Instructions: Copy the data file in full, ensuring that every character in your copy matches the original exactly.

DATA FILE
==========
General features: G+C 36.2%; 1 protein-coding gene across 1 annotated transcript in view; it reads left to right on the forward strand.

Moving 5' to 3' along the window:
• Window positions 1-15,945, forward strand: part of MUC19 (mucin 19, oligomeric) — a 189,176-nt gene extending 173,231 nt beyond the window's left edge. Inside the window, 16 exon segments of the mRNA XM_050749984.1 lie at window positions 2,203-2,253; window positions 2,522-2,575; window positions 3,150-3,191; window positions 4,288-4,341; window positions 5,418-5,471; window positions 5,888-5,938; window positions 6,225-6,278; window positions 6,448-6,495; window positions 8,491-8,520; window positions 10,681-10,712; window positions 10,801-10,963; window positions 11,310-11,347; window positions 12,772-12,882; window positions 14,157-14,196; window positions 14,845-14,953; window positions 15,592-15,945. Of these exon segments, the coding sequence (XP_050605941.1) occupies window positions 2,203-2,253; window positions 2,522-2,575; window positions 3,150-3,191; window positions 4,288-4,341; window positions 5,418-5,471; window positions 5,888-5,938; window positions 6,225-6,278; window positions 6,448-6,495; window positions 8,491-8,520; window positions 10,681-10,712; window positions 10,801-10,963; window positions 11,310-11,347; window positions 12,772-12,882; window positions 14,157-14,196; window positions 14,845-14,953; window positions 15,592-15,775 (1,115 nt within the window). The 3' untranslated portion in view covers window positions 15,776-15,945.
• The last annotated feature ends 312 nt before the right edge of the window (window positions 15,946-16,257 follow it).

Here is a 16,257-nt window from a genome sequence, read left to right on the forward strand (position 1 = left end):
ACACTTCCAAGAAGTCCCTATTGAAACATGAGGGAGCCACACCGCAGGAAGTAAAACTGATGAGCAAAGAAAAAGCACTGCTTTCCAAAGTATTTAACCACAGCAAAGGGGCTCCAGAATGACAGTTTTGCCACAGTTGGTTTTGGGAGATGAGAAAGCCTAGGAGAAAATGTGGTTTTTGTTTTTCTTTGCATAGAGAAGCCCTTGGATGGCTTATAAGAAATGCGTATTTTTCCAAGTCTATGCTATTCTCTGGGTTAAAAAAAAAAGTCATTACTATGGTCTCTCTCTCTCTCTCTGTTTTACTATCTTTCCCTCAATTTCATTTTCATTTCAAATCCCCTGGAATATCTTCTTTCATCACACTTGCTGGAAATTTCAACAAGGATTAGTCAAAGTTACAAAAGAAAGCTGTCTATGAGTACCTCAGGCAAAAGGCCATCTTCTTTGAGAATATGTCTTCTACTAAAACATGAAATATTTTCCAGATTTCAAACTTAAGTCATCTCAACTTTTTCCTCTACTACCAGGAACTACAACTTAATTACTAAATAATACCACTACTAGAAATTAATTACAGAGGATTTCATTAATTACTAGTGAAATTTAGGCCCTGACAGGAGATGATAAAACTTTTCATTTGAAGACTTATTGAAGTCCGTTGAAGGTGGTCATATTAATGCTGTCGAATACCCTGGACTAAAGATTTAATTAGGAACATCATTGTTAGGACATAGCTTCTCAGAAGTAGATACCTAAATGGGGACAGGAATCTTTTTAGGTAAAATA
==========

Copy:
General features: G+C 36.2%; 1 protein-coding gene across 1 annotated transcript in view; it reads left to right on the forward strand.

Moving 5' to 3' along the window:
• Window positions 1-15,945, forward strand: part of MUC19 (mucin 19, oligomeric) — a 189,176-nt gene extending 173,231 nt beyond the window's left edge. Inside the window, 16 exon segments of the mRNA XM_050749984.1 lie at window positions 2,203-2,253; window positions 2,522-2,575; window positions 3,150-3,191; window positions 4,288-4,341; window positions 5,418-5,471; window positions 5,888-5,938; window positions 6,225-6,278; window positions 6,448-6,495; window positions 8,491-8,520; window positions 10,681-10,712; window positions 10,801-10,963; window positions 11,310-11,347; window positions 12,772-12,882; window positions 14,157-14,196; window positions 14,845-14,953; window positions 15,592-15,945. Of these exon segments, the coding sequence (XP_050605941.1) occupies window positions 2,203-2,253; window positions 2,522-2,575; window positions 3,150-3,191; window positions 4,288-4,341; window positions 5,418-5,471; window positions 5,888-5,938; window positions 6,225-6,278; window positions 6,448-6,495; window positions 8,491-8,520; window positions 10,681-10,712; window positions 10,801-10,963; window positions 11,310-11,347; window positions 12,772-12,882; window positions 14,157-14,196; window positions 14,845-14,953; window positions 15,592-15,775 (1,115 nt within the window). The 3' untranslated portion in view covers window positions 15,776-15,945.
• The last annotated feature ends 312 nt before the right edge of the window (window positions 15,946-16,257 follow it).

Here is a 16,257-nt window from a genome sequence, read left to right on the forward strand (position 1 = left end):
ACACTTCCAAGAAGTCCCTATTGAAACATGAGGGAGCCACACCGCAGGAAGTAAAACTGATGAGCAAAGAAAAAGCACTGCTTTCCAAAGTATTTAACCACAGCAAAGGGGCTCCAGAATGACAGTTTTGCCACAGTTGGTTTTGGGAGATGAGAAAGCCTAGGAGAAAATGTGGTTTTTGTTTTTCTTTGCATAGAGAAGCCCTTGGATGGCTTATAAGAAATGCGTATTTTTCCAAGTCTATGCTATTCTCTGGGTTAAAAAAAAAAGTCATTACTATGGTCTCTCTCTCTCTCTCTGTTTTACTATCTTTCCCTCAATTTCATTTTCATTTCAAATCCCCTGGAATATCTTCTTTCATCACACTTGCTGGAAATTTCAACAAGGATTAGTCAAAGTTACAAAAGAAAGCTGTCTATGAGTACCTCAGGCAAAAGGCCATCTTCTTTGAGAATATGTCTTCTACTAAAACATGAAATATTTTCCAGATTTCAAACTTAAGTCATCTCAACTTTTTCCTCTACTACCAGGAACTACAACTTAATTACTAAATAATACCACTACTAGAAATTAATTACAGAGGATTTCATTAATTACTAGTGAAATTTAGGCCCTGACAGGAGATGATAAAACTTTTCATTTGAAGACTTATTGAAGTCCGTTGAAGGTGGTCATATTAATGCTGTCGAATACCCTGGACTAAAGATTTAATTAGGAACATCATTGTTAGGACATAGCTTCTCAGAAGTAGATACCTAAATGGGGACAGGAATCTTTTTAGGTAAAATA